Lost In Translation

Bill Murray stars as an almost forgotten film star stuck in Tokyo shooting a whisky commercial. Friendless and unable to sleep, he spends his time alone in the hotel bar where he meets a young American woman marooned in the same hotel while her husband is off working. They appear to have little in common; he a star in his fifties, she an unemployed philosophy graduate, but they share an existential sadness. Against the bizarre, dizzying backdrop of night-time Tokyo, they begin an unusual romance.

Lost In Translation is touching and surprisingly funny. Bill Murray gives a laconic, understated performance as a man resigned to his own irrelevance. Scarlett Johansson is brave and beautiful as a young woman searching for her role in the world. A third of the film has passed before they meet, but the slowness of the narrative feels entirely appropriate, capturing the characters' insomnia and ennui, and giving their experiences of Tokyo a surreal, dream-like quality.

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Despite its indie credentials and languorous pace this, the second feature from Sofia Coppola, is, in some respects, a conventional romance, which therefore needs to convince us that the couple can't get together; only then can we be truly involved and surprised if and when they do.

Lost In Translation achieves this with two married characters, a thirty-year age gap and a downbeat style that seems to require a downbeat ending. As a result the scenes between them are consistently enthralling, loaded with tension and longing.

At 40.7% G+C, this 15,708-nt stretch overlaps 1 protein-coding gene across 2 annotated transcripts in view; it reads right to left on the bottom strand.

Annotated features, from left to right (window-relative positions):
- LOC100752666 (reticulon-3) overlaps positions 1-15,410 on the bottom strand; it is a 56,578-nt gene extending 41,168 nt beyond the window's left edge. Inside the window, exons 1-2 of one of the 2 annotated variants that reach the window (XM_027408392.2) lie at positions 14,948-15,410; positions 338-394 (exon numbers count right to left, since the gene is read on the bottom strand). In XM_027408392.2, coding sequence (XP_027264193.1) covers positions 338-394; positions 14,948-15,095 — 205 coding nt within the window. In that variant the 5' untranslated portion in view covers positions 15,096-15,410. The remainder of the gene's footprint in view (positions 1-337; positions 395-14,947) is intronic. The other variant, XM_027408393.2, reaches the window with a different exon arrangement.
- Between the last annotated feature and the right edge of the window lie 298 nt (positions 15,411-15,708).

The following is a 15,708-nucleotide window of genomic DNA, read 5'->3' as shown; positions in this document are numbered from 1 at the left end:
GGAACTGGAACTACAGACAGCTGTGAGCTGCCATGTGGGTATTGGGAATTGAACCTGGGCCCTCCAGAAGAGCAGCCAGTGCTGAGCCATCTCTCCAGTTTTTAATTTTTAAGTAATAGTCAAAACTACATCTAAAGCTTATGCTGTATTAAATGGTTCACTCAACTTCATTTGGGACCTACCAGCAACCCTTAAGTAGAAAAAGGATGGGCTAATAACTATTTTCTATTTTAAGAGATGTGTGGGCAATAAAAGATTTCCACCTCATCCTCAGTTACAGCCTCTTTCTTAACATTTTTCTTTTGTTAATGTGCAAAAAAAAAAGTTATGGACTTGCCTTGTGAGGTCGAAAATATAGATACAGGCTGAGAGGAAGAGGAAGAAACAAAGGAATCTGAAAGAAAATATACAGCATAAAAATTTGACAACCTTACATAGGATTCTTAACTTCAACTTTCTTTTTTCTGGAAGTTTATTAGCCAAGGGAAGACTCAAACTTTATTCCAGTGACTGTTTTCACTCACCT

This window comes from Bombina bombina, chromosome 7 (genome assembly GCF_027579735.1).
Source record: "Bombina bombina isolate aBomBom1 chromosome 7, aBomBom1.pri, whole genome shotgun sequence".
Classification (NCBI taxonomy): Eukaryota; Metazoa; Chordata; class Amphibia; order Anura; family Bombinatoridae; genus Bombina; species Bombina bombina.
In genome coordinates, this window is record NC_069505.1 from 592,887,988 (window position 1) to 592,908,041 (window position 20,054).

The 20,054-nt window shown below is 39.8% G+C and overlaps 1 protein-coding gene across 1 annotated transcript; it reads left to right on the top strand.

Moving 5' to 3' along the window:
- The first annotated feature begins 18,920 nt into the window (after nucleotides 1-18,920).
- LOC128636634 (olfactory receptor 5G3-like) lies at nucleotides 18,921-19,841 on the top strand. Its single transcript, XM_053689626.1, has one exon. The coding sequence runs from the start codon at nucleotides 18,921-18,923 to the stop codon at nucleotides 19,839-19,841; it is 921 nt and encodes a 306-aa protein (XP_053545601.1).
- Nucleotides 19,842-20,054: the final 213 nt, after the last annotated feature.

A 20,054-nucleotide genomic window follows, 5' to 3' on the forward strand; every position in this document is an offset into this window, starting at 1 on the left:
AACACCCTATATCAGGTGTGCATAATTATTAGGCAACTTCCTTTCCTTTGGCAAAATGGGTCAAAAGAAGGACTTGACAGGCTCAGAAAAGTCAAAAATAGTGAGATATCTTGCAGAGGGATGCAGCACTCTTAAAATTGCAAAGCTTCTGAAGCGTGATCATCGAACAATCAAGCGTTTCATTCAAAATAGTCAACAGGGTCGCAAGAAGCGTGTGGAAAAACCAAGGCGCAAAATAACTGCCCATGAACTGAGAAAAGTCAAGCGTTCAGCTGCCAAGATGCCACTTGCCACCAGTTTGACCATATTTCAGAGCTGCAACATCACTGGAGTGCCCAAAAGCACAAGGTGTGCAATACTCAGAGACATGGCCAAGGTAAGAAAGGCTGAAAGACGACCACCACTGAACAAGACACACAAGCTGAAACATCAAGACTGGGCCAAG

However, the film disappoints slightly with its condescending tone. Tokyo and its inhabitants are portrayed as tacky, childish and submissive, particularly in one unnecessary scene involving a Japanese prostitute. The film has even been accused of racism, but escapes this charge only through equally shallow portrayals of the other Americans, such as the juvenile husband (apparently based on Coppola's soon-to-be-ex husband Spike Jonze) and vacuous starlet (rumoured to be based on Cameron Diaz).

Still, these are minor reservations. Lost In Translation may well become one of the funniest, most moving films of the year and certain for recognition in the Oscar nominations.

Reviewed on: 08 Jan 2004
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Two lonely American tourists in Tokyo find solace in each other.
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Angus Wolfe Murray ****

Director: Sofia Coppola

Writer: Sofia Coppola

Starring: Bill Murray, Scarlett Johansson, Akiko Takeshita, Kazuyoshi Minamimagoe, Kazuko Shibata, Take, Ryuichiro Baba, Akira Yamaguchi, Catherine Lambert, Fran├žois du Bois, Tim Leffman, Gregory Pekar, Richard Allen, Giovanni Ribisi, Diamond Yukai

Year: 2003

Runtime: 102 minutes

BBFC: 15 - Age Restricted

Country: US, Japan


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